Stylish Interior Design Help for $50
Think you're too poor for an interior designer? Think again. Professional interior design help is now within reach for the renter. Fueled by demand from a younger, more style-conscious clientele seeking affordable prices in the down economy, interior designers are now offering cut-rate services like analyzing your apartment's style, for as little as $50 per hour.
"I think interior design used to be considered something just for the wealthy," said Michelle Pollak, an interior designer from Charleston, South Carolina. "More people have come on board ... it's more mass market [these days]."
Some first-time customers may be intimidated, thinking that interior designers only do major remodels. But instead of starting from scratch, these space planners will rearrange your furniture, de-clutter and consult on improvements, such as color palates and window treatments.
"Even if I'm consulting on a living room, I always ask to walk through the entire house," says Annie Elliott, whose Washington D.C.-based interior design firm, Bossy Color, offers a moderately-priced space planning service. "I usually end up stealing something from another space. Rearranging furniture is instant gratification."
Most rearranging services begin with consultations, where the clients' needs are discussed and design recommendations made. The quick fixes -- rearranging furniture to create balance, throwing out stacks of magazines -- can happen immediately. Then the designers prescribe action items, whether it's choosing a fabric swatch or buying a new ottoman.
After taking a peek at your style and thumbing through the clothes in your closet, Chicago-based space planners Kelly + Olive create a five to seven page presentation for their clients. This might include color consultation, a suggested floor plan, do-it-yourself projects and recommendations for budget-approved Internet bargains. They even offer their decorating expertise online.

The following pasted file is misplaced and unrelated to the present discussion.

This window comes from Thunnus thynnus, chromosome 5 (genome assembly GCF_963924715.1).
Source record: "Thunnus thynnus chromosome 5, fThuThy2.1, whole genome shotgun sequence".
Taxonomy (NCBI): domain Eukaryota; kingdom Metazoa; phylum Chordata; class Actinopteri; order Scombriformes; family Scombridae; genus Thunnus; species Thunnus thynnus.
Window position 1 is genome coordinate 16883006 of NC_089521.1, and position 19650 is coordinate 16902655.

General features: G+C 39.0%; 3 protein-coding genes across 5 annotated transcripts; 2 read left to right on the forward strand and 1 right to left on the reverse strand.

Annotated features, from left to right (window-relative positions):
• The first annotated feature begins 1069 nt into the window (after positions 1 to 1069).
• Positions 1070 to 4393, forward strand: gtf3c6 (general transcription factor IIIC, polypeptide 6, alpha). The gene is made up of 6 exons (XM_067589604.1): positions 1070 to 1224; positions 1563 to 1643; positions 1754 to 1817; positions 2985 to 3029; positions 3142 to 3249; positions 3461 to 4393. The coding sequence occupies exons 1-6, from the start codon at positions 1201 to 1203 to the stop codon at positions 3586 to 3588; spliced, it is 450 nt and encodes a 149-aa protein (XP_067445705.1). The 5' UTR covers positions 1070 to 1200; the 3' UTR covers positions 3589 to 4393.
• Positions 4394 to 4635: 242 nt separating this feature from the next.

"It's fun to work with virtual clients because not everyone wants someone coming into their house and telling them what has to go, but they still want an opinion," says Courtney Davis, co-founder and designer for Kelly + Olive.
Most designers agree that spin-off services have taken off as design blogs and improvement channels, such as HGTV, have made interior decorating seem more accessible.
San Diego interior designer Lynle Hawkins-Struble, who saw her business slump during the recession, is making accessibility a reality. In December, Hawkins-Struble opened Glimpse, a home accessories boutique. Through hosting events, selling merchandise and passing out business cards, she's hoping to gain exposure and attract new clients for her design services.
"In some ways, people are reaching out more than they used to, and they are looking to do smaller projects," she said. "If someone wants an hour of my time, I'll give it."